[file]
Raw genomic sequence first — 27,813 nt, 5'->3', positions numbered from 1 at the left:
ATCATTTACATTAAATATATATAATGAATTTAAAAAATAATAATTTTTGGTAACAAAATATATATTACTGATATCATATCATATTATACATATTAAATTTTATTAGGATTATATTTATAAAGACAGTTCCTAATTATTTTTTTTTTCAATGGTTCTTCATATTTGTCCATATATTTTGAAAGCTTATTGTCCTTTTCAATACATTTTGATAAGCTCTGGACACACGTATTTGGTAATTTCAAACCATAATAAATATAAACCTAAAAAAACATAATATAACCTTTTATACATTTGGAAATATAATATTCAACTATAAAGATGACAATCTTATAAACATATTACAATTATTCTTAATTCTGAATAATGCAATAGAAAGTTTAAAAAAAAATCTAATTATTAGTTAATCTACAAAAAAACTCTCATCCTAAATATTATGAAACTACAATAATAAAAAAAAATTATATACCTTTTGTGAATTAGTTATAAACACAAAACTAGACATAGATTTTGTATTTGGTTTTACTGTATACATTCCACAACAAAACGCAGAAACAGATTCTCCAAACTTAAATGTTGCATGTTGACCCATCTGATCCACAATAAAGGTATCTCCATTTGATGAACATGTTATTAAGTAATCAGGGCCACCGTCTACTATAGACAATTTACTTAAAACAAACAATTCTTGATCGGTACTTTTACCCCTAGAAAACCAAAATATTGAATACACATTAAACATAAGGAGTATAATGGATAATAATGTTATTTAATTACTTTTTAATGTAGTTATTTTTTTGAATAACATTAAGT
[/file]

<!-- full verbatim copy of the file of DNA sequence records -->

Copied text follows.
Raw genomic sequence first — 27,813 nt, 5'->3', positions numbered from 1 at the left:
ATCATTTACATTAAATATATATAATGAATTTAAAAAATAATAATTTTTGGTAACAAAATATATATTACTGATATCATATCATATTATACATATTAAATTTTATTAGGATTATATTTATAAAGACAGTTCCTAATTATTTTTTTTTTCAATGGTTCTTCATATTTGTCCATATATTTTGAAAGCTTATTGTCCTTTTCAATACATTTTGATAAGCTCTGGACACACGTATTTGGTAATTTCAAACCATAATAAATATAAACCTAAAAAAACATAATATAACCTTTTATACATTTGGAAATATAATATTCAACTATAAAGATGACAATCTTATAAACATATTACAATTATTCTTAATTCTGAATAATGCAATAGAAAGTTTAAAAAAAAATCTAATTATTAGTTAATCTACAAAAAAACTCTCATCCTAAATATTATGAAACTACAATAATAAAAAAAAATTATATACCTTTTGTGAATTAGTTATAAACACAAAACTAGACATAGATTTTGTATTTGGTTTTACTGTATACATTCCACAACAAAACGCAGAAACAGATTCTCCAAACTTAAATGTTGCATGTTGACCCATCTGATCCACAATAAAGGTATCTCCATTTGATGAACATGTTATTAAGTAATCAGGGCCACCGTCTACTATAGACAATTTACTTAAAACAAACAATTCTTGATCGGTACTTTTACCCCTAGAAAACCAAAATATTGAATACACATTAAACATAAGGAGTATAATGGATAATAATGTTATTTAATTACTTTTTAATGTAGTTATTTTTTTGAATAACATTAAGT